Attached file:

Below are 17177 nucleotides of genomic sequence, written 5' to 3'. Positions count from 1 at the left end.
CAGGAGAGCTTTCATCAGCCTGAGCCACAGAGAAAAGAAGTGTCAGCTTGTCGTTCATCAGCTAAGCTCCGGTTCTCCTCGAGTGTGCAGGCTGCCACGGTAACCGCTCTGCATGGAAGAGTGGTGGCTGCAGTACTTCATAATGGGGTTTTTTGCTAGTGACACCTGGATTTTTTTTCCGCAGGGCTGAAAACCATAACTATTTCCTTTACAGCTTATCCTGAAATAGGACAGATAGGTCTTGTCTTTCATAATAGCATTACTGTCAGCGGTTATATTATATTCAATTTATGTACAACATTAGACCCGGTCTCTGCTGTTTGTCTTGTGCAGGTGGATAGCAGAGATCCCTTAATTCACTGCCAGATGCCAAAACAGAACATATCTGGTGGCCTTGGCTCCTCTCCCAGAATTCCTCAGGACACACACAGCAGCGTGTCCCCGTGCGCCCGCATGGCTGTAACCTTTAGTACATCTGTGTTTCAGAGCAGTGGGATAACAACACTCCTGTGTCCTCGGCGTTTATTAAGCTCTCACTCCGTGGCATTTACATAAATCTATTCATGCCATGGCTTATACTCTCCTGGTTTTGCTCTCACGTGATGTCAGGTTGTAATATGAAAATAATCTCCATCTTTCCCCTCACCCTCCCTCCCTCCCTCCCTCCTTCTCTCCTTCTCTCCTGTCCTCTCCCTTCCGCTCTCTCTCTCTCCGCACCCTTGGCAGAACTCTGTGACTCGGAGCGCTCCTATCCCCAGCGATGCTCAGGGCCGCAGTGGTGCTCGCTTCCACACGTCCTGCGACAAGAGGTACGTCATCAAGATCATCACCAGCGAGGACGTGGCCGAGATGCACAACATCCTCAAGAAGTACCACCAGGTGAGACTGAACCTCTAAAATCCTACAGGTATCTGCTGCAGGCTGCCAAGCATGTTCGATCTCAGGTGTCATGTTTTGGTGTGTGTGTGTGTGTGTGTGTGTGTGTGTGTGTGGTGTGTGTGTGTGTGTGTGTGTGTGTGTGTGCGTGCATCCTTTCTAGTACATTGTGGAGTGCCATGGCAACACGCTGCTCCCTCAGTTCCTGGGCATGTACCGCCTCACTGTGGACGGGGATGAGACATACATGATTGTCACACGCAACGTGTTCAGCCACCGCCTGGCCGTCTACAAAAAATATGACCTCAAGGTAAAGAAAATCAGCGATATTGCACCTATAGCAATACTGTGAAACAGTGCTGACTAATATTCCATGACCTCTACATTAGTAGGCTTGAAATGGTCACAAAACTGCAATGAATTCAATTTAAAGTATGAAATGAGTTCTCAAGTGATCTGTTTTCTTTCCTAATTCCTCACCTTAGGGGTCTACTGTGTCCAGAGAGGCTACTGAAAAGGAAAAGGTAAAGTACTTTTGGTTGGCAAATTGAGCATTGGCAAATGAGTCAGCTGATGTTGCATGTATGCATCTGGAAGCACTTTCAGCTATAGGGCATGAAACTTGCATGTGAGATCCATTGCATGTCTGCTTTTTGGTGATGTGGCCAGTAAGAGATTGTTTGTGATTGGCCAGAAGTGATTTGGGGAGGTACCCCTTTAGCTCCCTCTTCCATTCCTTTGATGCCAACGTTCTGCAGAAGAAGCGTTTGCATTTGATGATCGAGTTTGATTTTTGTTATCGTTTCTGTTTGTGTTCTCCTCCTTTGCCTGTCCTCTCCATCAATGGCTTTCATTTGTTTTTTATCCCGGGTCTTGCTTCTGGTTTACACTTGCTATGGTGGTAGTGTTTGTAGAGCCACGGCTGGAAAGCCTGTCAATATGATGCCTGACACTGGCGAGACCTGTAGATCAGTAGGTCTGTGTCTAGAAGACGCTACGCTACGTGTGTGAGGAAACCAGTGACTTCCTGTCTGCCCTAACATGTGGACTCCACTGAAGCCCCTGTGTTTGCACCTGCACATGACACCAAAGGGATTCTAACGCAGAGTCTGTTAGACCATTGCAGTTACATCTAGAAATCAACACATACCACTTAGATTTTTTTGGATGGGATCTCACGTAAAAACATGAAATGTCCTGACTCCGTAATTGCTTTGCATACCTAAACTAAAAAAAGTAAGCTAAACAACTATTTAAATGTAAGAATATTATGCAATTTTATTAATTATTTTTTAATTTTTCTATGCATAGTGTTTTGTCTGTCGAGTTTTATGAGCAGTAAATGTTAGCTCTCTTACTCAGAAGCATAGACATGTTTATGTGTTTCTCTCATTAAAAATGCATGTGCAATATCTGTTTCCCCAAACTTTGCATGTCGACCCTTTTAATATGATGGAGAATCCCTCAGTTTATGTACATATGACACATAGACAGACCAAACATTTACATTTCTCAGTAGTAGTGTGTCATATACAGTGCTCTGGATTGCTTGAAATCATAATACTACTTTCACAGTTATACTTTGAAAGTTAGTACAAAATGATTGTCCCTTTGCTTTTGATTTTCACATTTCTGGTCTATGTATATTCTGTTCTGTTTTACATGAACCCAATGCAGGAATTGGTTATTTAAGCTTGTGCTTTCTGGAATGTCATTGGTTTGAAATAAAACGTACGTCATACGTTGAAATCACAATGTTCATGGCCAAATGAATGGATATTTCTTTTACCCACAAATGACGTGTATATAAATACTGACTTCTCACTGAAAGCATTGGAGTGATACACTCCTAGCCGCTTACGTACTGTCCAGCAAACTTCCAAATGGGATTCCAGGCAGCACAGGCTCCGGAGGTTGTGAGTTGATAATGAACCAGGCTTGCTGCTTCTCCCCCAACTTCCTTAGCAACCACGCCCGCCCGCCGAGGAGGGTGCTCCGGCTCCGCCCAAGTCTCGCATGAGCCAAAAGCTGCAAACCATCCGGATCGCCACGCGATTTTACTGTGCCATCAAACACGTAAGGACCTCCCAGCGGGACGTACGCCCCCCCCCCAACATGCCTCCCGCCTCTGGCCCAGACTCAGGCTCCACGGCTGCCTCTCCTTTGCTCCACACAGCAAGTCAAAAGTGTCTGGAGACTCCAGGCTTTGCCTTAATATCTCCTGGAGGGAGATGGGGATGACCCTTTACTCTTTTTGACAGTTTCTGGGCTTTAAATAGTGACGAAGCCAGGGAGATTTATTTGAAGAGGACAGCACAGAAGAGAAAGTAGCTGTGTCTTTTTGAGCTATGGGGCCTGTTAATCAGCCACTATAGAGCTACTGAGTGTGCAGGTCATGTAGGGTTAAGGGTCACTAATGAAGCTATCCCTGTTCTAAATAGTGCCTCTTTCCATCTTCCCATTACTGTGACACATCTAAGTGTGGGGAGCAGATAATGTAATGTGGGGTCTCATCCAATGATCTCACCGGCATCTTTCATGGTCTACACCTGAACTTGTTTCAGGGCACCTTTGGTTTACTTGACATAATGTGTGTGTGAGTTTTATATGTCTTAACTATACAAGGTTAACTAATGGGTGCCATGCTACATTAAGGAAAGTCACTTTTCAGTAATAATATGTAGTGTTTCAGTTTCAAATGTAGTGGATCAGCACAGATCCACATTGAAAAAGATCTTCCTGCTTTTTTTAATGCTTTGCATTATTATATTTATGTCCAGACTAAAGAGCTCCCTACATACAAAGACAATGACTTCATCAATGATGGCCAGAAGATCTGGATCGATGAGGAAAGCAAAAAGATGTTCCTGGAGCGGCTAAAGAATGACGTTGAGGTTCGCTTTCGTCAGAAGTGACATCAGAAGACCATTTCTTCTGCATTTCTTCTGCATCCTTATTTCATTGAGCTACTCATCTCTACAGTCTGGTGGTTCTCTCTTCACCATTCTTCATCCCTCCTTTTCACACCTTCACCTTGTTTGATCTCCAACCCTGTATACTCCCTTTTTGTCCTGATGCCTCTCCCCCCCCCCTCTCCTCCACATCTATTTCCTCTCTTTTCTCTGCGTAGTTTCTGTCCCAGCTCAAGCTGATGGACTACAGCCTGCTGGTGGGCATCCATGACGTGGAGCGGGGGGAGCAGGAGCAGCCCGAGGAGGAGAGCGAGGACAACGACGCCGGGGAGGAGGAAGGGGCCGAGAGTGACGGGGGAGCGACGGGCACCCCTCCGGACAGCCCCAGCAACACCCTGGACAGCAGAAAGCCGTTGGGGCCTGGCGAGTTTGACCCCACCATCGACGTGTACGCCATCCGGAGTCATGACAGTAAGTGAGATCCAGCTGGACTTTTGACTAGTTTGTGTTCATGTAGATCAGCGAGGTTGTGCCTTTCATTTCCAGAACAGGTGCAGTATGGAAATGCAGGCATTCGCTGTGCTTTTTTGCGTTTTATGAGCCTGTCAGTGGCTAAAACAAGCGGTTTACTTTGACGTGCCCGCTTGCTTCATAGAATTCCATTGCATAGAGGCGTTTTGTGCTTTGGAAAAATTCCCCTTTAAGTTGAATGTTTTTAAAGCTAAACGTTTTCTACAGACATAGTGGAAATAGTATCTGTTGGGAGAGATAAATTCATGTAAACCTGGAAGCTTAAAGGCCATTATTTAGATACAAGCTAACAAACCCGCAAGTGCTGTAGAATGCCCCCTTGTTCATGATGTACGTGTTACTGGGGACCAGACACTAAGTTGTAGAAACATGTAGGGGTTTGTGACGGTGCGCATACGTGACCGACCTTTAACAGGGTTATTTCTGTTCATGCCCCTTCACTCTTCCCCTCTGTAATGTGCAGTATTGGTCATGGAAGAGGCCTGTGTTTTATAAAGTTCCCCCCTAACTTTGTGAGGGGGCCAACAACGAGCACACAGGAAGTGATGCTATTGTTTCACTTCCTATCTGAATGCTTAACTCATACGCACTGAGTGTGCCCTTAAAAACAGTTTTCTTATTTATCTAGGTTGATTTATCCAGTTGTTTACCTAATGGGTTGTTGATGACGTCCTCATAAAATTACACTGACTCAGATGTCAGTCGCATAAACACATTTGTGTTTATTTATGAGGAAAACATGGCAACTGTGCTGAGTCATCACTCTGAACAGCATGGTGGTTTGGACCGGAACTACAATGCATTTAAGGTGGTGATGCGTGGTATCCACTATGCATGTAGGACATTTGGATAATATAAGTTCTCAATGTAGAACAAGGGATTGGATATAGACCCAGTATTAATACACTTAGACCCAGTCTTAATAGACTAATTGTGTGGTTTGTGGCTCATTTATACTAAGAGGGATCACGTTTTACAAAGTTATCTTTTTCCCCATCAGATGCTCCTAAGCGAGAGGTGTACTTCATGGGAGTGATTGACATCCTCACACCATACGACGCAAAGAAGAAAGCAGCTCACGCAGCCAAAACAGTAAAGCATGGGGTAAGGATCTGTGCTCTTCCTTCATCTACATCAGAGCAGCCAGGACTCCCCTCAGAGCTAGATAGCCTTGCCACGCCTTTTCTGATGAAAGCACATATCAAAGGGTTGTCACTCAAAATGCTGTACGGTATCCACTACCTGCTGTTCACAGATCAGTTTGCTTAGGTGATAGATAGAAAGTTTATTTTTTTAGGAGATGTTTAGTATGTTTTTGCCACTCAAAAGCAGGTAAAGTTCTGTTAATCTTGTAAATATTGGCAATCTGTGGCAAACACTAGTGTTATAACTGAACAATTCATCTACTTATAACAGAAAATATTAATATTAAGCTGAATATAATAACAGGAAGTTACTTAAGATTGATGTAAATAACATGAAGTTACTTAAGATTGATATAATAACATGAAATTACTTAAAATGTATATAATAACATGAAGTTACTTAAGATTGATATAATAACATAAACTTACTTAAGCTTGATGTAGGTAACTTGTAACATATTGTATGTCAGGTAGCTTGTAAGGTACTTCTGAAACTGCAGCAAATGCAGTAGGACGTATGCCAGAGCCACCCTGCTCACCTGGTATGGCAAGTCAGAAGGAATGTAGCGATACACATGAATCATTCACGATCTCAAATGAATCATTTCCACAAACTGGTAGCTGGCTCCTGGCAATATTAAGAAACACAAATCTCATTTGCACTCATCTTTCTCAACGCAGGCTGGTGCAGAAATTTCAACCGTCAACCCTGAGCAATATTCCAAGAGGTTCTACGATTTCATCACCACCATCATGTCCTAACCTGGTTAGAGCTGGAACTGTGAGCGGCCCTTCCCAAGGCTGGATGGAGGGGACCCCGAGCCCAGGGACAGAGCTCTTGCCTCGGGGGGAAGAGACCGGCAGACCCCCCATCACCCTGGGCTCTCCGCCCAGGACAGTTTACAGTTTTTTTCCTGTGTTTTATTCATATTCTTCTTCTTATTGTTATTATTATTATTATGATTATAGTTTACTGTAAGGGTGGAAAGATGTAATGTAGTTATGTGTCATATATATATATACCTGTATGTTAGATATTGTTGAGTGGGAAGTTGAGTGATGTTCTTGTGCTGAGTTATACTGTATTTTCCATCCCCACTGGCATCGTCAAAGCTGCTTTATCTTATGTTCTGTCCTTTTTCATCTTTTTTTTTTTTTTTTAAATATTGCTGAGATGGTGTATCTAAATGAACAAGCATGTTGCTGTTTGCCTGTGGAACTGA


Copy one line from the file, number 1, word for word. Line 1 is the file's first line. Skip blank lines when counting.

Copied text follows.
Below are 17177 nucleotides of genomic sequence, written 5' to 3'. Positions count from 1 at the left end.